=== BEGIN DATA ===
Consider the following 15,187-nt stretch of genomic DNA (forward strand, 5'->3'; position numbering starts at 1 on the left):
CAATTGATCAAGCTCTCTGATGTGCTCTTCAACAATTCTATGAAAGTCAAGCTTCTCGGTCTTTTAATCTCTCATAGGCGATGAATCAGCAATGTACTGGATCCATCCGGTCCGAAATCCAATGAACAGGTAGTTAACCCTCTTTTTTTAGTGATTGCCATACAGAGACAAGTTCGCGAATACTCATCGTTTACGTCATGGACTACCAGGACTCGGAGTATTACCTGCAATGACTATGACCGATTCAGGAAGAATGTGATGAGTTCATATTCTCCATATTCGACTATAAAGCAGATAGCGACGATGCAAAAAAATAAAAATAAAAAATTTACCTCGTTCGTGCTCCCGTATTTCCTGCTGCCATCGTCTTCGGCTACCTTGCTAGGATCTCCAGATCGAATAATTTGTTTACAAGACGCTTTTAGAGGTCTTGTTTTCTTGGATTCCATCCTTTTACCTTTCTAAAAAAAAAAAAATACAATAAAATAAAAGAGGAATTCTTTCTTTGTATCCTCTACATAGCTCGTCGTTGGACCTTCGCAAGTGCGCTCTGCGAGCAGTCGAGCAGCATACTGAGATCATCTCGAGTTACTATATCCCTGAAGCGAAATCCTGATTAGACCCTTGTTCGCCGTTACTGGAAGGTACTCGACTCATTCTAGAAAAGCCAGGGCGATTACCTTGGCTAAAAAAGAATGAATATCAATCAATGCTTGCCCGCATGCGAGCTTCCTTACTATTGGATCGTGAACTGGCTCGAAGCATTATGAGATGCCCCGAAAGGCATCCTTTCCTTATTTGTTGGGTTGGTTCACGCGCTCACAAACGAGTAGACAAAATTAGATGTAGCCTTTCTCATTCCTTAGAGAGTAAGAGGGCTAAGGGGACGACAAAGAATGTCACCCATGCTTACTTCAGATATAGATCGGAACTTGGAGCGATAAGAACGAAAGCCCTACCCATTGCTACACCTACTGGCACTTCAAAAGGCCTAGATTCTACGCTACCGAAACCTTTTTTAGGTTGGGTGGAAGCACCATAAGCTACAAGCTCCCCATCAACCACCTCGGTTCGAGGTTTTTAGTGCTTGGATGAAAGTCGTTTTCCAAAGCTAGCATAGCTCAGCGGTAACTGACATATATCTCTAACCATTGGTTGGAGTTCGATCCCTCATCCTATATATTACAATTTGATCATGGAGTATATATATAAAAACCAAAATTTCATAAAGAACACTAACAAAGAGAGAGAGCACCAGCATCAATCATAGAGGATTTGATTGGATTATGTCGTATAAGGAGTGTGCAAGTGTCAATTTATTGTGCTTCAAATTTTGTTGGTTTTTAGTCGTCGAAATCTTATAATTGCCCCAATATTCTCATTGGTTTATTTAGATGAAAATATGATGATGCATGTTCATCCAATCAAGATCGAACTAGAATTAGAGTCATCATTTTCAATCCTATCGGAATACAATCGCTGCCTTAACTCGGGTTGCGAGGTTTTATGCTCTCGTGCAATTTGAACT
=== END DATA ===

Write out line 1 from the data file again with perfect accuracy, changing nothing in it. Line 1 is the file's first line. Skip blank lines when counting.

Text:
Consider the following 15,187-nt stretch of genomic DNA (forward strand, 5'->3'; position numbering starts at 1 on the left):